North Texas

Chisholm Challenge Demonstrates Benefits of Equine Therapy

The 120th Fort Worth Stock Show and Rodeo opens on Friday.

But ribbons and belt buckles were already being handed out on Wednesday as the annual Chisholm Challenge for Special Riders event took over John Justin Arena.

Horses were in action, the stands were full of fans and equestrians with disabilities were able to demonstrate what they can do.

"It was kind of the only thing I could really actually do and be good at," said competitor Courtney Miller.

This is the 13th year the Chisholm Challenge event has taken place in the days leading up to the stock show. "It's not a pony ride, we take this extremely seriously," Kenton Morgan said.

And it's also part demonstration of the benefits of equine therapy, which is how all the competitors got involved through various programs in the North Texas area.

"It's helped me," Morgan said. "Helped re-train the brain to think through things cognitively."

Morgan, who has spastic cerebral palsy, was wearing one of his six championship belt buckles on Wednesday. He's been riding since he was four years old and can't remember how long he's been taking part in the challenge.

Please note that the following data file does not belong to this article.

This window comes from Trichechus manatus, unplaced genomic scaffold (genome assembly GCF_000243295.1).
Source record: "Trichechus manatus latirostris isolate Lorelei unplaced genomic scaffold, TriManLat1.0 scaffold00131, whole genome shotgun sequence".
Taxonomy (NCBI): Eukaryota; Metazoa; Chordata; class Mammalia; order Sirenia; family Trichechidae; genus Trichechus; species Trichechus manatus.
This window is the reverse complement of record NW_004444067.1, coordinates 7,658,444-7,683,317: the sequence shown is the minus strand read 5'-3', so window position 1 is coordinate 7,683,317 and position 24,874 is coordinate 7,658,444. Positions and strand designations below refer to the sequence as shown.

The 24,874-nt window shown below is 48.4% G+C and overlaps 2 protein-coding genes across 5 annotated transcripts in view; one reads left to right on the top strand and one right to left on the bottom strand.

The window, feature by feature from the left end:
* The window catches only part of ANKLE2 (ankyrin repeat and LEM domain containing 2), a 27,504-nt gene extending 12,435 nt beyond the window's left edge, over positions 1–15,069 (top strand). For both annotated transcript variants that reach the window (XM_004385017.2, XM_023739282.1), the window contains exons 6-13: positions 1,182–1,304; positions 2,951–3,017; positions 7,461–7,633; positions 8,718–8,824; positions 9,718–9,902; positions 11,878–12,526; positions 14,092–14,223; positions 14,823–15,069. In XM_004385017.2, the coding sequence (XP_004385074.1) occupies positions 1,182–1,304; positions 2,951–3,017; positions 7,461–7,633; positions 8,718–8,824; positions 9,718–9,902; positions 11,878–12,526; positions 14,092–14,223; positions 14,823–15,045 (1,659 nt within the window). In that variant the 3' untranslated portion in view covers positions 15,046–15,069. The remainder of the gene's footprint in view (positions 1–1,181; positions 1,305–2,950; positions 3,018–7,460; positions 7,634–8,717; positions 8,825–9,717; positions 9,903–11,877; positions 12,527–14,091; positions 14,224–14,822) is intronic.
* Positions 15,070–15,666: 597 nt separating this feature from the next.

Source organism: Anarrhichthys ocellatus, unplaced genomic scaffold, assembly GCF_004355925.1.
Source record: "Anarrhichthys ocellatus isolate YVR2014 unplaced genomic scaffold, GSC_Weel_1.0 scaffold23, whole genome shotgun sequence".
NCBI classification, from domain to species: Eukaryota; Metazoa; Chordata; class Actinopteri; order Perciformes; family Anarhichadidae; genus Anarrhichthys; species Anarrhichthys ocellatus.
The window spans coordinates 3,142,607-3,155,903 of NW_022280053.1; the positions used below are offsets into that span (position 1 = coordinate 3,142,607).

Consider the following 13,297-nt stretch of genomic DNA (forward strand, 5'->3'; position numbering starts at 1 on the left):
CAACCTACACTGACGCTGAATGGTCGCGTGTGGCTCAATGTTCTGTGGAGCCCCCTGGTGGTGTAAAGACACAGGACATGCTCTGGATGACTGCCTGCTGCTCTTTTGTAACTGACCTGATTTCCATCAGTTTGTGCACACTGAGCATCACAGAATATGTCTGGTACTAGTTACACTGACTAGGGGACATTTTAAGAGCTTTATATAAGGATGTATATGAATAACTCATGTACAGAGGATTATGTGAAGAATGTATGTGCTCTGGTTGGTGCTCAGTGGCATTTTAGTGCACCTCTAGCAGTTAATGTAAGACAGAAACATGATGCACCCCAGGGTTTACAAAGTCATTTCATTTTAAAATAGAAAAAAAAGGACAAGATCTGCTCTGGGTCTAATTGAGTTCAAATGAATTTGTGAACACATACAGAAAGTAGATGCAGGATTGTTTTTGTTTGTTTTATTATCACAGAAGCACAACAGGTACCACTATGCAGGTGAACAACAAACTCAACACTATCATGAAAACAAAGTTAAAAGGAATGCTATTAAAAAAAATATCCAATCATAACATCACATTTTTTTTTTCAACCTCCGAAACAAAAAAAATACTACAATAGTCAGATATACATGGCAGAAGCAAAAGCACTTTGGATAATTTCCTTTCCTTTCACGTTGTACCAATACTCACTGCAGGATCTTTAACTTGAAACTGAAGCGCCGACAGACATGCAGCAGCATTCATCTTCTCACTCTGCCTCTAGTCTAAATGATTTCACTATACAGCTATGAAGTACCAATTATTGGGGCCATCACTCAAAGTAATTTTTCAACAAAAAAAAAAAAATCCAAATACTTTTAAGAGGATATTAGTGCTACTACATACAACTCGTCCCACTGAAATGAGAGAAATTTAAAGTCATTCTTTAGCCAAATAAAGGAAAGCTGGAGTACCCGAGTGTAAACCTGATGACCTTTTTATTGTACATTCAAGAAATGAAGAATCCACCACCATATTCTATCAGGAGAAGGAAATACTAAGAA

"Seems like forever," he said.

He said he is always learning new things and still gets butterflies before hitting the stage ring. He said if he didn't get the butterflies he'd stop competing, as he's always after a belt buckle but is happy with however he does.

His father, Texas Christian University professor Ken Morgan, said the equine therapy has made a world of difference for his son and so many others.

"It does so many good things for them physically and mentally and think about the self-esteem and then you're on that horse," Ken Morgan said.

On Wednesday morning, Kenton Morgan wasn't on a horse, but rather leading one from his wheelchair. That was a first for the competition this year, and a thrill for him.

The end result of the various competitions may be a belt buckle or ribbon, but for parents and participants that's truly secondary.

"It doesn't matter where they place, they're out there doing the thing that they love to do," said Dave Miller. "And with that comes the enjoyment and fulfillment of it."

A simple smile says it all, as this competition gives riders of all skill levels a chance to be part of the legendary stock show.

"We get to go out there and show stuff just like any athlete or cowboy," Kenton Morgan said.

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